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    Not necessarily true that ranges are 200 yards. USN taught that fire was opened at 300 yards in full deflection runs and it you read Lundstrom there are many cases where Wildcat pilots opened fire in excess of 300 yards. It is my opinion that in order to get a decent understanding of all aspects of carrier warfare one would be well advised to read Lundstrom. "THe First Team" and "The First Team and the Guadalcanal Campaign." There is a lot more to fighter ops as well as attack ops from carriers than there is in landbased ops. A lot of remarks made by our members show that they regard good characteristics of various AC the same for landbased as well as carrier based. Taint so! The BOB 109s I believe carried 60 rounds of 20MM per gun just like the Zeke. You seldom read that that was a weakness of the 109 but it was a definite weakness of the Zeke. Firing time for naval carrier fighters was highly important because fighters were scarce and the fighters had to make up for lack of numbers by being more able to stay in the fight. That is the reason why the guys who operated the carrier air groups did not like the British mandated gun arrangement of the F4F4 with six guns and much the less ammo of the F4F3.
     
  17. parsifal

    parsifal Well-Known Member

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    I think you are correct in assering that 200m was the norm for engagement ranges, or even kill ranges. Hartmann was legendary in being able to take out an enemy at extremely long range.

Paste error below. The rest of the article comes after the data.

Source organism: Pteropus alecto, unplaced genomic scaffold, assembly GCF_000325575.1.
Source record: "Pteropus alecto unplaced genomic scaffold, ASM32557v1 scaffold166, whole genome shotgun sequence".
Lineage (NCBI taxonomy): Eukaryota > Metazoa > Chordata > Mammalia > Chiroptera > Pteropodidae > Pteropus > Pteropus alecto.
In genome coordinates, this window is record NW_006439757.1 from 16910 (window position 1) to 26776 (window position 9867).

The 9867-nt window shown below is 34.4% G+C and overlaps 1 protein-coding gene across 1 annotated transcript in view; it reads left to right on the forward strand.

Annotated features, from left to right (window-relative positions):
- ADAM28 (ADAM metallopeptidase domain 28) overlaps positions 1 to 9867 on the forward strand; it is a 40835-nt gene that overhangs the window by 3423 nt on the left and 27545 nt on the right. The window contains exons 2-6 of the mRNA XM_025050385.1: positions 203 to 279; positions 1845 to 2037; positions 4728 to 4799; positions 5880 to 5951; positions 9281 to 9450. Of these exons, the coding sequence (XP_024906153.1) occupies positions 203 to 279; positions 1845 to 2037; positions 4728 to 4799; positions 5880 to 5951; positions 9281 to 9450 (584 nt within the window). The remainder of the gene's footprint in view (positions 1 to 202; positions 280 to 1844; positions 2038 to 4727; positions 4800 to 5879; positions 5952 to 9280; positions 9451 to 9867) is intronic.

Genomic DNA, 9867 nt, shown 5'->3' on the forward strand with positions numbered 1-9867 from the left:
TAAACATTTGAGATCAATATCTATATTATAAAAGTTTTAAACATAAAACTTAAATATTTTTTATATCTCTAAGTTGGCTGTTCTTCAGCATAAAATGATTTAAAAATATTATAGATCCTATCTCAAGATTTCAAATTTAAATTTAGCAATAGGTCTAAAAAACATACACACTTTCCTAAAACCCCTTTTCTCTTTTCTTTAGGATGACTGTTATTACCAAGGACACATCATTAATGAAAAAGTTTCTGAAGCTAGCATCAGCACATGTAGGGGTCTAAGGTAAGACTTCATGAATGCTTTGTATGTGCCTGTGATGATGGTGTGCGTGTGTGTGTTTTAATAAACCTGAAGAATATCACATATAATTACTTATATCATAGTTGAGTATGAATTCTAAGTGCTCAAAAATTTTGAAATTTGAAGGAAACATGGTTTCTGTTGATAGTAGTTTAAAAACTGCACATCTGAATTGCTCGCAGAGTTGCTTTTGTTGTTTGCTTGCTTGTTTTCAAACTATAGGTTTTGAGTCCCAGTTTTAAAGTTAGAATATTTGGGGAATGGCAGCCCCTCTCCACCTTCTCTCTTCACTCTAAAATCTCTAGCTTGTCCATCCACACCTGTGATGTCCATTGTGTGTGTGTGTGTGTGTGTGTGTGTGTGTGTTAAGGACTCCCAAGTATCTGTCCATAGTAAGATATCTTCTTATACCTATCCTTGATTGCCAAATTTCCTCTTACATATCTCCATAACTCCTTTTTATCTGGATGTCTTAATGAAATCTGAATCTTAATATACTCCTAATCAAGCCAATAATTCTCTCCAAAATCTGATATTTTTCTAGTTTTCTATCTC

I tend to disagree however, that the F4F armament was somehow superior to the A6M2s. The first thing to note about the Zeke, was that later marks increased the ammunition supply, however that asside, we need to compare the characteristics of the two weapons and their fitment to their repsective mounts

    F4F-3 had 4 x 0.5 mg with an ammunition supply of 430 rpg. That gave them a a firing cycle of 34 seconds. However, the F4F-3 was a very limited production run. Far more common was the the F4F-4 which had 6 x 0.5 in MG, but rpg was reduced to 240 rounds. this gave a firing cycle of less than 20 seconds

    The A6M had 2 x 20mm cannon, each with 60 rounds. The Type 99-1 20mm cannon had a rof of 520 rpm and a firing cycle of just 7 seconds. They were at a definitie disdavantage in terms of firing times, however this was compensated for by the fact that 20mm rounds had stopping power of more than 4 times that of the 50 cal. That in turn meant the usual burst of the 20mm battery was reduced to less than a second, whereas, for the 50 cal batteries the usual firing cycle is about 3-4 secs. So long as the Japanese pilots retained a higher skills base than their American counterparts, they were not disadvantaged too much by the armemnt they were carrying.